DNR Offers Water Safety Tips


Iowa rivers will soon be busy with paddlers, swimmers and people wading to search for fossils, rocks and driftwood or to clean up litter or explore a sandbar.

Rivers are dynamic systems that change with high flows and have obstacles hidden just beneath the water surface. Iowa rivers can have sudden drop-offs, holes, submerged shelves, foot holds and rock ledges. Current strength is often deceiving even for strong swimmers.

Some rivers in northwest, north-central  and central Iowa are swollen and swift with recent consistent rainfall. Stay on lakes and flat-water while the rivers are high.

Air temperatures may feel like summer but water temperatures are much cooler, especially below the surface. Cold water (below 70 degrees) reduces body heat 25 to 30 times faster than air does at the same temperature. Once your body is submerged in the cold water, your initial instinct is to survive. Within the first three to five minutes, your breathing becomes involuntarily uncontrollable. You begin gasping for air, hyperventilation starts, and panic sets in. You start to inhale water; it only takes half a cup of water for somebody to drown.

Water is refreshing and fun, but it’s essential to know how to stay safe in and around water to prevent accidental drownings. Drowning is swift and silent — there may be little splashing or cries for help. 

Follow these tips and precautions to keep you and your friends and family safe while having fun on the water this summer.

Swimming Safety

  • Don’t dive in; ease into the water slowly. 
  • Swim with a buddy.
  • If you haven’t swam in a long time, refresh your abilities. All children should learn to swim with formal lessons.
  • Always wear a life jacket. Make sure kids wear their life jackets before getting in the water. 
  • Keep a close eye on others, especially children. Assign a designated adult to watch over children, and never assume someone else is watching them. Be close enough to touch the child at all times. Even in ankle-deep water, the current can be strong enough to sweep you off your feet and out into deeper water.
  • Know the early symptoms of hypothermia, including shivering, blue lips, slurred speech or mumbling, drowsiness or very low energy or confusion.
  • Learn how to perform CPR. If you are already certified, learn the latest techniques and refresh your skills by recertifying. Check with your local hospital, workplace or doctor’s office for training opportunities.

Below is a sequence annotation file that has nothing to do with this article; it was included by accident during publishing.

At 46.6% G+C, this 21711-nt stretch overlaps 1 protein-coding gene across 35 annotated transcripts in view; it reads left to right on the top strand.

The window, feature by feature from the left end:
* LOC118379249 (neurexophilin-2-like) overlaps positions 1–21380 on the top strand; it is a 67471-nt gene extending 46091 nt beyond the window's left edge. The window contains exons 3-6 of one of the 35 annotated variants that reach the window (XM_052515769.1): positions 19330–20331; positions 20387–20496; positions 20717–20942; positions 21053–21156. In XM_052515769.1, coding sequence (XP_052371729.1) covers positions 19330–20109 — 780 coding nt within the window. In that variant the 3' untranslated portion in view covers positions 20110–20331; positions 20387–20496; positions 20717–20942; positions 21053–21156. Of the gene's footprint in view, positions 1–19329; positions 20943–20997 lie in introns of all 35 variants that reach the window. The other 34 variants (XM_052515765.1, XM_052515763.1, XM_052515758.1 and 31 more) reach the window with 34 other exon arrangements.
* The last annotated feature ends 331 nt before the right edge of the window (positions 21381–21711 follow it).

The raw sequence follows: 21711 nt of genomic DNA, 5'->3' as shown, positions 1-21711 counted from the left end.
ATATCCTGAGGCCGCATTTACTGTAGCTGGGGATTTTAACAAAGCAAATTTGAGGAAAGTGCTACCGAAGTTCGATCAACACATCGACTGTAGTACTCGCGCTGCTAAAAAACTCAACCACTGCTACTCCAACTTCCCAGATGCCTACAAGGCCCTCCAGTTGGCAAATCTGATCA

• Take a water bottle with you and keep it nearby throughout the day. It’s easy to get dehydrated in the sun, particularly if you’re active and sweating. Drink plenty of water to prevent dehydration. Early signs of dehydration can include dizziness, feeling lightheaded or nausea.

Paddling Safety

  • Always wear a properly fitted life jacket. Kids under age 13 must wear a life jacket at all times. The vessel must have enough life jackets for all members on board. 
  • Paddle with a group, not by yourself
  • Tell a friend or loved one where you will be paddling, including what access to what access, and when you are expected to return. It will be easier to find you if you need help.
  • Avoid swimming, wading, paddling, or boating near low-head dams. Often difficult to see from upstream, low-head dams have deadly recirculating currents. Watch for warning signs, listen for rushing water, and get out and scout when in doubt.
  • Stay clear of downed trees, bridge piers, scrap metal, or clusters of rocks or concrete. Avoid wading in fast water. Pack plenty of water to stay hydrated. Wear light, loose fitting clothing that dries quickly. Wear a hat, sunglasses and plenty of sunscreen.

Find individual water trail maps, including access points at www.iowadnr.gov/Things-to-Do/Canoeing-Kayaking/Water-Trail-Maps-Brochures

Look for known hazards that have been reported to DNR through their interactive river map at www.iowadnr.gov/Things-to-Do/Canoeing-Kayaking/Where-to-Paddle.

Always know your river conditions before you go paddling. For the latest river conditions, contact Iowa DNR Customer Service at 515-725-8200 or your local county conservation board for updates.

Bring along a dry bag with a set of extra clothes you can change into if you get wet, a first-aid kit and a protected cell phone or weather radio. 

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